Woollen History, Family Crest & Coats of Arms

Early Origins of the Woollen family

The surname Woollen was first found in Cambridgeshire where they held a family seat. The Saxon influence of English history diminished after the Battle of Hastings in 1066. The language of the courts was French for the next three centuries and the Norman ambience prevailed. But Saxon surnames survived and the family name was first referenced in the year 1235 when they held estates in Hertfordshire, the original spelling as Woulond.

Early History of the Woollen family

This web page shows only a small excerpt of our Woollen research. Another 86 words (6 lines of text) covering the years 1455 and 1487 are included under the topic Early Woollen History in all our PDF Extended History products and printed products wherever possible.

Woollen Spelling Variations

Spelling variations of this family name include: Woolland, Woollan, Woollon, Woollons, Wollen, Woollens, Wollan, Woollam, Wolin, Woolham, Woollams, Woolham, Woollham, Wollensbrook and many more.

Early Notables of the Woollen family (pre 1700)

More information is included under the topic Early Woollen Notables in all our PDF Extended History products and printed products wherever possible.


United States Woollen migration to the United States +

Some of the first settlers of this family name were:

Woollen Settlers in United States in the 17th Century
  • Edmond Woollen, who landed in Maryland in 1672 [1]
Woollen Settlers in United States in the 18th Century
  • Thomas Woollen, who arrived in Philadelphia, Pennsylvania in 1772 [1]

Australia Woollen migration to Australia +

Emigration to Australia followed the First Fleets of convicts, tradespeople and early settlers. Early immigrants include:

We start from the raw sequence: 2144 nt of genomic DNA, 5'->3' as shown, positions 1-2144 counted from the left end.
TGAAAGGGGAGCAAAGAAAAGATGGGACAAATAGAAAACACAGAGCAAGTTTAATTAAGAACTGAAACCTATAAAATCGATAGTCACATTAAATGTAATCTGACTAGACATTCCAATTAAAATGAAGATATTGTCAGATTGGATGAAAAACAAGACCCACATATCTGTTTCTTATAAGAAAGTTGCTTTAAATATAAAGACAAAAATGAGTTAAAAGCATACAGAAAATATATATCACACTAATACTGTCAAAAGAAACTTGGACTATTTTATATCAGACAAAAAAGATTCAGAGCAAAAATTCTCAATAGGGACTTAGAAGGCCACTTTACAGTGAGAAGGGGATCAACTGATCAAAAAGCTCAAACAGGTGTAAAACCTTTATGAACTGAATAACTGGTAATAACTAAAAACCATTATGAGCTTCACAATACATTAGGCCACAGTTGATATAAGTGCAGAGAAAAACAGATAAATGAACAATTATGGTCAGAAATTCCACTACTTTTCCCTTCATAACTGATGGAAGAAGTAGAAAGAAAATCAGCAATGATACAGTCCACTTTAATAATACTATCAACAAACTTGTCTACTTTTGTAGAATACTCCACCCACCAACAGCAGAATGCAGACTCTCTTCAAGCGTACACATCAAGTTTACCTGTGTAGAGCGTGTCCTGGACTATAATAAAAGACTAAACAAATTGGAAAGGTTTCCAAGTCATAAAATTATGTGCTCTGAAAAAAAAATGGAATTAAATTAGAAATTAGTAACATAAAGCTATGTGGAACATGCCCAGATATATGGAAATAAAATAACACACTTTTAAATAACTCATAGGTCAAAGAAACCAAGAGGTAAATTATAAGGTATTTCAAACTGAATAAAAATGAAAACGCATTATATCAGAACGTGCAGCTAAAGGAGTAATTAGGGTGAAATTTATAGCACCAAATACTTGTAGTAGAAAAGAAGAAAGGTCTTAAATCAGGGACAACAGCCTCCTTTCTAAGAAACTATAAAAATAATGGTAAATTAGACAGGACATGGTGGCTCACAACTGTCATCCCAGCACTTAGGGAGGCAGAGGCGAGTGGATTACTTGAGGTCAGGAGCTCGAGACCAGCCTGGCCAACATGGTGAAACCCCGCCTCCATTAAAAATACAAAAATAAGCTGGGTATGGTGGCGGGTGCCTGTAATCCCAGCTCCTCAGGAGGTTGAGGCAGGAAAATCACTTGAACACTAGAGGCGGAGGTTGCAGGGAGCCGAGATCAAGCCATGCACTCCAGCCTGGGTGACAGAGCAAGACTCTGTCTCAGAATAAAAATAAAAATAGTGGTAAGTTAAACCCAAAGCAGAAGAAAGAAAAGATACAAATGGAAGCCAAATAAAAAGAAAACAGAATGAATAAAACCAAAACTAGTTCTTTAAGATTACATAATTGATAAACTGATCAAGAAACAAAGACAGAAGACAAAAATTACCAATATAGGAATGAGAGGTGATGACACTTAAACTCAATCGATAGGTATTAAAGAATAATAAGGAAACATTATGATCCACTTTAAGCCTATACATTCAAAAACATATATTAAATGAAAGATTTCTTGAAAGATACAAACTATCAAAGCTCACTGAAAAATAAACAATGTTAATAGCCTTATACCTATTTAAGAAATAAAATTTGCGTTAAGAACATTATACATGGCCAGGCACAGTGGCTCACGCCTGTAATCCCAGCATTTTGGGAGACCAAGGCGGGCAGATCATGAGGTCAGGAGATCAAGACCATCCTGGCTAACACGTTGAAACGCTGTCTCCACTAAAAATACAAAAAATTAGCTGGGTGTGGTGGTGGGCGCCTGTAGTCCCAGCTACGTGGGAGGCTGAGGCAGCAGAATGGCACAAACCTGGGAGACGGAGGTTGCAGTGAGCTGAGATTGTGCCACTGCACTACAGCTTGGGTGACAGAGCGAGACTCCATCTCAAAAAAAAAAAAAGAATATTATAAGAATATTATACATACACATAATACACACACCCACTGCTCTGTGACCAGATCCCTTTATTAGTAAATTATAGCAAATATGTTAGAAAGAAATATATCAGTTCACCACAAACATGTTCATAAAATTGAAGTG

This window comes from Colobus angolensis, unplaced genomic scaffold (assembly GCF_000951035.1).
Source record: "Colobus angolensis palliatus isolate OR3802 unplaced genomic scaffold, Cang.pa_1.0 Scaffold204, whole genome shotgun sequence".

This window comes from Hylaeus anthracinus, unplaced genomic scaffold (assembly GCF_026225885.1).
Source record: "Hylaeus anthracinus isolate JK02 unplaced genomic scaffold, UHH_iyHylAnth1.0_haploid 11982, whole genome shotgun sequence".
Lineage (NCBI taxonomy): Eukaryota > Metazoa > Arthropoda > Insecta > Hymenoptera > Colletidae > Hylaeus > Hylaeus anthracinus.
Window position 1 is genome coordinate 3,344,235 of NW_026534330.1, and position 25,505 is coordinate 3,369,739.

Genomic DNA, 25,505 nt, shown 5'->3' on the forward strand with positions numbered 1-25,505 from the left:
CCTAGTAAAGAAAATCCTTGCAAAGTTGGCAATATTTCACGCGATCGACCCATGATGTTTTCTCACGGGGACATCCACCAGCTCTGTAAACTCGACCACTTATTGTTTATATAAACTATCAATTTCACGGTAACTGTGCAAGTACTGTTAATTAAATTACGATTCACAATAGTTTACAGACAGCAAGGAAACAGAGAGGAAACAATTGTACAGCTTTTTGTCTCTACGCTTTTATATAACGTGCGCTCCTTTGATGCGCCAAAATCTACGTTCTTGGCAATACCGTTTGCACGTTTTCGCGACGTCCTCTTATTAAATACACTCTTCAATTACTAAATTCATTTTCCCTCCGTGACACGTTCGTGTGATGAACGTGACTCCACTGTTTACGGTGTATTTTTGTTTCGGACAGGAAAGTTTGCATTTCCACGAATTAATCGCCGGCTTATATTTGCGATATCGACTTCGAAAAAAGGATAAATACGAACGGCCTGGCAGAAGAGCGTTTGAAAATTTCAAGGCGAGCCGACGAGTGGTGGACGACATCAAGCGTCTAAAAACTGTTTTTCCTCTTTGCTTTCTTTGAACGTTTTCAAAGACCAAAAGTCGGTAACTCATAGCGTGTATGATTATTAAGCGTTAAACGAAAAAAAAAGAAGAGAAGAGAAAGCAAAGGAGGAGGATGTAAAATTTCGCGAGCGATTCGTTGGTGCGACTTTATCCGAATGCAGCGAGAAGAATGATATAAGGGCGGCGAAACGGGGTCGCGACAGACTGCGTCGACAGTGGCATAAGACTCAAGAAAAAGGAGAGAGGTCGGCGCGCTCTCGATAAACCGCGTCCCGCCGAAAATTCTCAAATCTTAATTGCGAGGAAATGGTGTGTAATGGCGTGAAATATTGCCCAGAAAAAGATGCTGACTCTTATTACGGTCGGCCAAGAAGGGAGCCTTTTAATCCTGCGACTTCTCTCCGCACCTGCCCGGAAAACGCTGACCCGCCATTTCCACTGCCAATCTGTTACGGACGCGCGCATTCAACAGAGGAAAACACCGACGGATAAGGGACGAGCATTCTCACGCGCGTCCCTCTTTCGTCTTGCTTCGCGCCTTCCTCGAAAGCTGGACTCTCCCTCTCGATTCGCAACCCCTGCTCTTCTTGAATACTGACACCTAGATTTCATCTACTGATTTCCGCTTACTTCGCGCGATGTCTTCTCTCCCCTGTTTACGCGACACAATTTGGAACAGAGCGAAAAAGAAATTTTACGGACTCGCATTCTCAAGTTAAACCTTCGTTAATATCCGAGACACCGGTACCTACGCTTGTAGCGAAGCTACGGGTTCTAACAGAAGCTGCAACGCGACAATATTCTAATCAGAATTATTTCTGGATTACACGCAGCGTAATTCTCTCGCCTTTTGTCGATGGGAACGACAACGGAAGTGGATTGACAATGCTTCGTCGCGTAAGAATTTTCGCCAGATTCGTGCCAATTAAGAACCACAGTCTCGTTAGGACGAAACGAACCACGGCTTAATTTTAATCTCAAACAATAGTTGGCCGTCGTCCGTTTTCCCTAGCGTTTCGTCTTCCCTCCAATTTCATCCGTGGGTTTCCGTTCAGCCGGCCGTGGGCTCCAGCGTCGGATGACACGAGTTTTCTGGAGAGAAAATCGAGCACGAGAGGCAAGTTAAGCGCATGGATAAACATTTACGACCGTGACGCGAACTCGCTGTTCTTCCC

Woollen Settlers in Australia in the 19th Century
  • Mr. William Woollen, English convict who was convicted in Gloucester, Gloucestershire, England for 21 years, transported aboard the "Candahar" on 26th March 1842, arriving in Tasmania (Van Diemen's Land) [2]


The Woollen Motto +

The motto was originally a war cry or slogan. Mottoes first began to be shown with arms in the 14th and 15th centuries, but were not in general use until the 17th century. Thus the oldest coats of arms generally do not include a motto. Mottoes seldom form part of the grant of arms: Under most heraldic authorities, a motto is an optional component of the coat of arms, and can be added to or changed at will; many families have chosen not to display a motto.

Motto: Favente Deo
Motto Translation: I will defend my God.


  1. ^ Filby, P. William, Meyer, Mary K., Passenger and immigration lists index : a guide to published arrival records of about 500,000 passengers who came to the United States and Canada in the seventeenth, eighteenth, and nineteenth centuries. 1982-1985 Cumulated Supplements in Four Volumes Detroit, Mich. : Gale Research Co., 1985, Print (ISBN 0-8103-1795-8)
  2. ^ Convict Records Voyages to Australia (Retrieved 9th December 2020). Retrieved from https://convictrecords.com.au/ships/candahar


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